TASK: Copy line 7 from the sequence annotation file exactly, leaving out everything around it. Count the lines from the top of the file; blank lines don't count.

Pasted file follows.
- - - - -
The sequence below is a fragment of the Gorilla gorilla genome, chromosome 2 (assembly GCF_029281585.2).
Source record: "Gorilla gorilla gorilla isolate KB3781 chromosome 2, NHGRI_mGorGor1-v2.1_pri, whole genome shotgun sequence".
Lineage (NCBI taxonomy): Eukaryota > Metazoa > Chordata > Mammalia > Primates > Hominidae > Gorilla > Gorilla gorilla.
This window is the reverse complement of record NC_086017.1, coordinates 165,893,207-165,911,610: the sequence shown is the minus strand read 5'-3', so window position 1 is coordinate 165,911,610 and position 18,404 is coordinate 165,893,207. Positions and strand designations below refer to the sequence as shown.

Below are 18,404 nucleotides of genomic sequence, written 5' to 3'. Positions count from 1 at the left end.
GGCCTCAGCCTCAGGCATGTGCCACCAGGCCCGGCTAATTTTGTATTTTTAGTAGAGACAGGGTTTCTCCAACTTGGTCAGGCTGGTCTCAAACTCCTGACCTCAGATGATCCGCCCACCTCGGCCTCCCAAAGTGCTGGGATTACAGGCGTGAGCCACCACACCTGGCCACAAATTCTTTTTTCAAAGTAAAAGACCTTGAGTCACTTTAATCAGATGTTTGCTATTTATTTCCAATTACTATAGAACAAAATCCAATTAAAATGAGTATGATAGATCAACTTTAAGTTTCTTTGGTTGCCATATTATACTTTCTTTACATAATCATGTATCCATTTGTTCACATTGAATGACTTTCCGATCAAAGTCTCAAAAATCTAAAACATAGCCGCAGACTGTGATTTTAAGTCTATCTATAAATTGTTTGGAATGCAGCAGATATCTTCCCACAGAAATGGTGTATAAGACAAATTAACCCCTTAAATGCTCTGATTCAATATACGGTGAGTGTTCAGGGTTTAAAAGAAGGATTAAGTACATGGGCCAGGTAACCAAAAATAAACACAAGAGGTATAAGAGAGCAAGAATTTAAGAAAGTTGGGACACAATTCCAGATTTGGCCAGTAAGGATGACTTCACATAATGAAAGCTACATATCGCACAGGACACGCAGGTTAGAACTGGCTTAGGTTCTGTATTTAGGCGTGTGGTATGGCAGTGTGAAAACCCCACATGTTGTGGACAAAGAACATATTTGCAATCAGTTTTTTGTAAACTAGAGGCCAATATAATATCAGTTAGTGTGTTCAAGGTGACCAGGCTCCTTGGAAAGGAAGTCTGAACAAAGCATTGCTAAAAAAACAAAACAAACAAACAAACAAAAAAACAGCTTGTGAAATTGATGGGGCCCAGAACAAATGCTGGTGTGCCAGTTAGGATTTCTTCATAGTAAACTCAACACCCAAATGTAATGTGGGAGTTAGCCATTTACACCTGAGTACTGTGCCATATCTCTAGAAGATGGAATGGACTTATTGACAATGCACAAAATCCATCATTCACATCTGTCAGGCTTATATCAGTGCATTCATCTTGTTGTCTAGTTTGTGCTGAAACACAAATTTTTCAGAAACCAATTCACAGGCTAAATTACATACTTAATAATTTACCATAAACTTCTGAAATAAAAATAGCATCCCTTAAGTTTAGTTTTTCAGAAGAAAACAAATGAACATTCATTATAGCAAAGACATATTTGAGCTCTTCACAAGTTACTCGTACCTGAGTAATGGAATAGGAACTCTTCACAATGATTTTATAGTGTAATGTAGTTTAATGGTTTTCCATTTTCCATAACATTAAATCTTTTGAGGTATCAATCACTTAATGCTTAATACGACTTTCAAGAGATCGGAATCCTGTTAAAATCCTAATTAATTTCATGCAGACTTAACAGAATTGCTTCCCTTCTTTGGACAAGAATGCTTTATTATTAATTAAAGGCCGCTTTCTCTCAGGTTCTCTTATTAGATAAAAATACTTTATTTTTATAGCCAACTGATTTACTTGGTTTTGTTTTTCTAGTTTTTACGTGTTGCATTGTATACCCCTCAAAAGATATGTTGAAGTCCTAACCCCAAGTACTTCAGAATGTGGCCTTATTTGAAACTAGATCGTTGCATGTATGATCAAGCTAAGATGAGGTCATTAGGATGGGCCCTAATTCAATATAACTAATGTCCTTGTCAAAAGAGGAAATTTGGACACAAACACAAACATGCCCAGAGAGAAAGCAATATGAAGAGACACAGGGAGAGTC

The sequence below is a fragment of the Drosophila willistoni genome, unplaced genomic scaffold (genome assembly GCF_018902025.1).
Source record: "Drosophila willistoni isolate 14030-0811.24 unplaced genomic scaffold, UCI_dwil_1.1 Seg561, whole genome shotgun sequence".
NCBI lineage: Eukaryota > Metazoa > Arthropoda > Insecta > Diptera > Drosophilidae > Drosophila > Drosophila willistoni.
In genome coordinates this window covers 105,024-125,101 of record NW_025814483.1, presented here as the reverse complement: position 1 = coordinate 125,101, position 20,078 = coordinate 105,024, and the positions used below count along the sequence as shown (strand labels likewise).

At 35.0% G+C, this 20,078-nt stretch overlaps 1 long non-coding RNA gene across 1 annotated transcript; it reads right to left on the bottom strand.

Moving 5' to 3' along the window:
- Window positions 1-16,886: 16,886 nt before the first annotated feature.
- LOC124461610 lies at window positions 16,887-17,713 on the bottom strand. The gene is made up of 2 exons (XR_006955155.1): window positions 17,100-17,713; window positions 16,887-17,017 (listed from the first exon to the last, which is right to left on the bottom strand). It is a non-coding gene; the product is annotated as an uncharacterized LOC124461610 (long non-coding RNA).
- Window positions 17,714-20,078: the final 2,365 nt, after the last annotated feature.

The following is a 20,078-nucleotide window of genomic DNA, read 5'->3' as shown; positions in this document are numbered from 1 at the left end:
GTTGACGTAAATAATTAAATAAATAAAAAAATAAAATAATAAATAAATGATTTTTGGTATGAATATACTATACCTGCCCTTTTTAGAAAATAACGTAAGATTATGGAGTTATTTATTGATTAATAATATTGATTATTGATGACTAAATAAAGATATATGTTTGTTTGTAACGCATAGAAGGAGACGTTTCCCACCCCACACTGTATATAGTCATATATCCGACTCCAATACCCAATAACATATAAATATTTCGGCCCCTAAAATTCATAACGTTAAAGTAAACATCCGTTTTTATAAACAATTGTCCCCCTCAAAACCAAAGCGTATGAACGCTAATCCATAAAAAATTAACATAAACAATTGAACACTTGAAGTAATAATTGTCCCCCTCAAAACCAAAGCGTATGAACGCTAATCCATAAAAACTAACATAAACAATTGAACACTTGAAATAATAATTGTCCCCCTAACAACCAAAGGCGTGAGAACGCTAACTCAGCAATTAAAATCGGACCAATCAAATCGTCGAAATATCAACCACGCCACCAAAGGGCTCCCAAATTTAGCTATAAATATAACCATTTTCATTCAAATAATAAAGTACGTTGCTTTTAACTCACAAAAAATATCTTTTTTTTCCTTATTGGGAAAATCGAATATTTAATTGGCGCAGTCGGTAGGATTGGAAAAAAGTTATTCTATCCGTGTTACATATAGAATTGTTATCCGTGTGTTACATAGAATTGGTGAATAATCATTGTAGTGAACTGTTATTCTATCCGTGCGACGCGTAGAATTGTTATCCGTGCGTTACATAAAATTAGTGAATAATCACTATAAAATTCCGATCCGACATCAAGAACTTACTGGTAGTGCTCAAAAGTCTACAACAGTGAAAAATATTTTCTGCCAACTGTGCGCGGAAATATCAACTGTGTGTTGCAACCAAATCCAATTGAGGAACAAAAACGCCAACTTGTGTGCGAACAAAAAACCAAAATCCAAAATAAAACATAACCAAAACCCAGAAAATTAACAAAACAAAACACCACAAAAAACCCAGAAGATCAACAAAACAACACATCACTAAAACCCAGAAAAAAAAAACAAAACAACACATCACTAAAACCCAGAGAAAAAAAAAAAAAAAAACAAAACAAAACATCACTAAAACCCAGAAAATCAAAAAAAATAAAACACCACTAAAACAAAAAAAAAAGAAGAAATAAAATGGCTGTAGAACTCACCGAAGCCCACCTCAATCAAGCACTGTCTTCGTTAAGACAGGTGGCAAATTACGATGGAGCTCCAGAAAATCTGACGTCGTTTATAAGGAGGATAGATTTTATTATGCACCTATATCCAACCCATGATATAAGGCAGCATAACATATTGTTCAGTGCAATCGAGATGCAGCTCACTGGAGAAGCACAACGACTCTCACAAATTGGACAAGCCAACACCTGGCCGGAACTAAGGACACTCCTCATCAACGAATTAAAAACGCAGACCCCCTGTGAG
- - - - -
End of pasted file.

The sequence below is a fragment of the Drosophila willistoni genome, unplaced genomic scaffold (genome assembly GCF_018902025.1).